When Zn homeostasis is disrupted, Cu accumulates in a lysosome-related organelle (called the acidocalcisome because of its low internal pH and high Ca content). We are using various imaging methods, including fluorescent dyes, nanoSIMS, and X-ray fluorescence microscopies to visualize Cu and other metals in cells with high spatial resolution. The dynamics of metal movement can be captured by nanoSIMS in pulse-chase experiments using stable isotopes.

Our work on Cu and Zn is funded by NIH 
We collaborate with Martina Ralle, Jennifer Pett-Ridge and Chris Chang on these projects.

For Fe, we are interested in the impact of Fe nutrition on the photosynthetic apparatus, especially photosystem I, which undergoes a program of sequential modification depending on the severity of iron deficiency and the demand for photosynthesis. This includes replacement of ferredoxin by flavodoxin, a classic biomarker for Fe status, disconnection or modification of antenna proteins, and ultimately degradation of photosystem I. Of immediate interest is the discovery of the signaling pathway that allows Fe-limited cells to maintain photosystem I of CO2 is the sole carbon source but degrade it if a source of reduced carbon is available for heterotrophic growth. We are also imaging Fe movement from the chloroplast to the mitochondria using high resolution imaging methods.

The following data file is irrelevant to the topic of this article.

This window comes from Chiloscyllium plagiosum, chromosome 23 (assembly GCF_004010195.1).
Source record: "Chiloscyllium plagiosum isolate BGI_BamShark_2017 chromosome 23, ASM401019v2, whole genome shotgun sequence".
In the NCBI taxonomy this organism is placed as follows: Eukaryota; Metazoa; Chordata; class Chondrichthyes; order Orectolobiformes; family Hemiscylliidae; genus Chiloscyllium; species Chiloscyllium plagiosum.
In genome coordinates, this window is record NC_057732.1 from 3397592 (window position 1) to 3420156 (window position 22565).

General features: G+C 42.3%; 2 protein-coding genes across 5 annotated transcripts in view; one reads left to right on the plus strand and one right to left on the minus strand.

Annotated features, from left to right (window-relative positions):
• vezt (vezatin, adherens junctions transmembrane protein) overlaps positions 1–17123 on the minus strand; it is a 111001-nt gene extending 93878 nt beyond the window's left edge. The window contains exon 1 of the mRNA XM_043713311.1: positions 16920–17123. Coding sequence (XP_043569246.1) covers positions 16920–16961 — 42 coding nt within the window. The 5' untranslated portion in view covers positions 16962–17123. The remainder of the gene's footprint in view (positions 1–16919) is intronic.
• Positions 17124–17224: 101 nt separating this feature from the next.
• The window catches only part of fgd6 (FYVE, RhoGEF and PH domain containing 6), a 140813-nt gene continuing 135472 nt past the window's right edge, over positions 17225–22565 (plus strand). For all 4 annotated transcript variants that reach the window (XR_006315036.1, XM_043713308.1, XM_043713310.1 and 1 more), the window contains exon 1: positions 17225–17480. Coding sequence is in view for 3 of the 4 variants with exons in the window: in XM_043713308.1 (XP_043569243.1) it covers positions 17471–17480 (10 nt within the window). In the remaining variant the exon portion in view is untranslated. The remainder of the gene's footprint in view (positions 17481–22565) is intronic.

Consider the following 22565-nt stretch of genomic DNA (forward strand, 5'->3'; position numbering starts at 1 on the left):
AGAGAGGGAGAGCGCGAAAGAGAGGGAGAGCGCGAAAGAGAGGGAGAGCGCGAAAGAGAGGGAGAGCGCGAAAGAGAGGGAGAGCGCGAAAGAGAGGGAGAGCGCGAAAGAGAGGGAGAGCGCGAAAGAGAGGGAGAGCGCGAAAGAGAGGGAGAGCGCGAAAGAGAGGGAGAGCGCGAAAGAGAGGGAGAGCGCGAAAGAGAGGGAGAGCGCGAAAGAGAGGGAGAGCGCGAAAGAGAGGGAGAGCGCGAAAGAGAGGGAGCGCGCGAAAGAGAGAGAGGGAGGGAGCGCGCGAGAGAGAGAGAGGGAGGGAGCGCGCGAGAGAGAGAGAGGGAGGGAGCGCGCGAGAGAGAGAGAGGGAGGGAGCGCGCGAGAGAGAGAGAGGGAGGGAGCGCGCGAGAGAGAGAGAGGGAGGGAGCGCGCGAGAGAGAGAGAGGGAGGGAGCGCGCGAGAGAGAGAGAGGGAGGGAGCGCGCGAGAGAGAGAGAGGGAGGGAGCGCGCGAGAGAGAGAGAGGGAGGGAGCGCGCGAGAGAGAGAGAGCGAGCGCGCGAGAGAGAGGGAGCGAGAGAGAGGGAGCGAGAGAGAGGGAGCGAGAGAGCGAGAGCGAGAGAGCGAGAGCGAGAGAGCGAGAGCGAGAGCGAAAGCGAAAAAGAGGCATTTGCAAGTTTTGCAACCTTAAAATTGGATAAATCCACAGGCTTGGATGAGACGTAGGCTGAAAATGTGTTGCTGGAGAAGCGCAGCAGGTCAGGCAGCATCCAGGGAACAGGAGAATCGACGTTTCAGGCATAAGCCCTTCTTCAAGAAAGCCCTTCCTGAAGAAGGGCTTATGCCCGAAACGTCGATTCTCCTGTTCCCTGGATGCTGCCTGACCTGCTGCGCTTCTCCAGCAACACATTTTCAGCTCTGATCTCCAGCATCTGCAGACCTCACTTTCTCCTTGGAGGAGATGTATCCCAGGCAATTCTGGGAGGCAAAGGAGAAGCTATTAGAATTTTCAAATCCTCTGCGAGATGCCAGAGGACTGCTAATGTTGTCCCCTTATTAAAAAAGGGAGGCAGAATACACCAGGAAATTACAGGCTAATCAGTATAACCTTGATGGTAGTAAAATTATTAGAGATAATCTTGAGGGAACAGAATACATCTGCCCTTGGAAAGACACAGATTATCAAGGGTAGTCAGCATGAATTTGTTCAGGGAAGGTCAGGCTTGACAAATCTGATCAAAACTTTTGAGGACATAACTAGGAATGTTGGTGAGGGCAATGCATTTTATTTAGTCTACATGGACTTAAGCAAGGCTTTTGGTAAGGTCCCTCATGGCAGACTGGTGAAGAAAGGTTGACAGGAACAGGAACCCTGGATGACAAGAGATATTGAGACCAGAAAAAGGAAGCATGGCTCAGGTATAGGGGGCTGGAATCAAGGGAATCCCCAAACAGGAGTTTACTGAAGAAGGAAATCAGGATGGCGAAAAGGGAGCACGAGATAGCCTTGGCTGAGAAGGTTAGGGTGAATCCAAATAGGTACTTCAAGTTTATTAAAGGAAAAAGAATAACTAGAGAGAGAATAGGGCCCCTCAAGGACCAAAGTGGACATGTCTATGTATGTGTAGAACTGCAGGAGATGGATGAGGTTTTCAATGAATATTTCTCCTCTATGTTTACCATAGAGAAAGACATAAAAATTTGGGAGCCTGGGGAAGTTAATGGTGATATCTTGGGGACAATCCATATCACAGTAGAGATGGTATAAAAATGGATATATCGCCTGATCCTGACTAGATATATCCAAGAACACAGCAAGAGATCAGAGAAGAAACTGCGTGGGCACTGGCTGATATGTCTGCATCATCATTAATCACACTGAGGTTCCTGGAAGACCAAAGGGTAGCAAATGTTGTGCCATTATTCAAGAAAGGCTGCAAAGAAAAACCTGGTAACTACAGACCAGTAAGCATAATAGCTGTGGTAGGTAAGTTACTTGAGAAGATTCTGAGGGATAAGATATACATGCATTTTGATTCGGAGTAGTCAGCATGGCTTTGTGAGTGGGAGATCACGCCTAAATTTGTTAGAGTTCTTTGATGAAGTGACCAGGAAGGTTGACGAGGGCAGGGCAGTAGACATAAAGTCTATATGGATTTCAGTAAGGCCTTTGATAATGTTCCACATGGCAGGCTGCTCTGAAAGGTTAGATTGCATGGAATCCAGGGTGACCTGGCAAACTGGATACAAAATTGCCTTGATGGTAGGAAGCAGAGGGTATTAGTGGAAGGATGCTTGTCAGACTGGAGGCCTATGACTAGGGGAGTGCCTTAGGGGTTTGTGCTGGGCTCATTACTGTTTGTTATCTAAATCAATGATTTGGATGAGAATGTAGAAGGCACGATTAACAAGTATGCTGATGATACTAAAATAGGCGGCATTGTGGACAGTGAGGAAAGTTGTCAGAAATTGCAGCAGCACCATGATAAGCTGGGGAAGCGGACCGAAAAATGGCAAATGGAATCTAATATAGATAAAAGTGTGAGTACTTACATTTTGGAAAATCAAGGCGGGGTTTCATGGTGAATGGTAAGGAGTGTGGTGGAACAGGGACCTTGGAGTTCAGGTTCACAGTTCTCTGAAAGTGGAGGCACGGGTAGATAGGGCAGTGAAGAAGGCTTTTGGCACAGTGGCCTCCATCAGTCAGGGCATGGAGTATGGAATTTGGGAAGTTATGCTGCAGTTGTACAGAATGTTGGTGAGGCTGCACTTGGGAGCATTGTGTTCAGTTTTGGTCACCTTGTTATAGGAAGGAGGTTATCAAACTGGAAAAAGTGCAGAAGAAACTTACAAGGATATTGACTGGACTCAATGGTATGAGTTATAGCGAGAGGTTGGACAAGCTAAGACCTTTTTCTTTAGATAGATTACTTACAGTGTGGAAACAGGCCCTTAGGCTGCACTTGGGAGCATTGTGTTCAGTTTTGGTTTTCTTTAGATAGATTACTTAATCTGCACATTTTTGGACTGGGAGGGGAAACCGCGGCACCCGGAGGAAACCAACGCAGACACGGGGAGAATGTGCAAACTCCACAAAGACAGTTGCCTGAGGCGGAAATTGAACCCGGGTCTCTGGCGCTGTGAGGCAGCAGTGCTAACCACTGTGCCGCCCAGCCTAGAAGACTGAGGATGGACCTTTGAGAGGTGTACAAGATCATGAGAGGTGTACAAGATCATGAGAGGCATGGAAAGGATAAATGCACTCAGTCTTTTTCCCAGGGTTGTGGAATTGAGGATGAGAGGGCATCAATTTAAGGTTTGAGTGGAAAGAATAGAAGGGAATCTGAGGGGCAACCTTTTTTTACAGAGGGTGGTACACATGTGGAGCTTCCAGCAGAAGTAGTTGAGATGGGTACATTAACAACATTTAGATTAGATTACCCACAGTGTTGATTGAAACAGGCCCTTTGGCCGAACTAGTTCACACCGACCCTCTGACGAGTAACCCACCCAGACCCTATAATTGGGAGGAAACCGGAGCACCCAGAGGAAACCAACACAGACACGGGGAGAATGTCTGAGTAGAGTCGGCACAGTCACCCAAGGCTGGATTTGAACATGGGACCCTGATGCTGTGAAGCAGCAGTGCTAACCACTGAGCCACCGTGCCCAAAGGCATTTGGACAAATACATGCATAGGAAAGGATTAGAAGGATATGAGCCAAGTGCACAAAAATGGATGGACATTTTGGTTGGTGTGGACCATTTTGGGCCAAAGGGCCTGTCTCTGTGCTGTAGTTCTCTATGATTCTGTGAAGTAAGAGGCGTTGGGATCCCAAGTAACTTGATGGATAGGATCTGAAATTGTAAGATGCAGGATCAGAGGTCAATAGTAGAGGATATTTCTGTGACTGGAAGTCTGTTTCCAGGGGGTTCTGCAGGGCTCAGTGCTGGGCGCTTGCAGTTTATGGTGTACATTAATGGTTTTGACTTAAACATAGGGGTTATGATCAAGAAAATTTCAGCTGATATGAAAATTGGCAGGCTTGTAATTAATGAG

This work is funded by the DOE 

Photosynthesis and comparative algal genomics

Algae are distributed throughout the tree of life with polyphyletic origin; their defining characteristic is the presence of a photosynthetic plastid. There is remarkable diversity among the algae. They inhabit temperate and tropical soils and fresh waters, polar permafrost, as well as marine environments. Extremophile algae, like Dunaliella species, may inhabit the oversaturated salt lakes or acid lakes at pH 0! Advances in sequencing technology and computational methods are giving us a breadth of genomic data that can be used to understand the breadth of metabolism in this important group in the microbial world.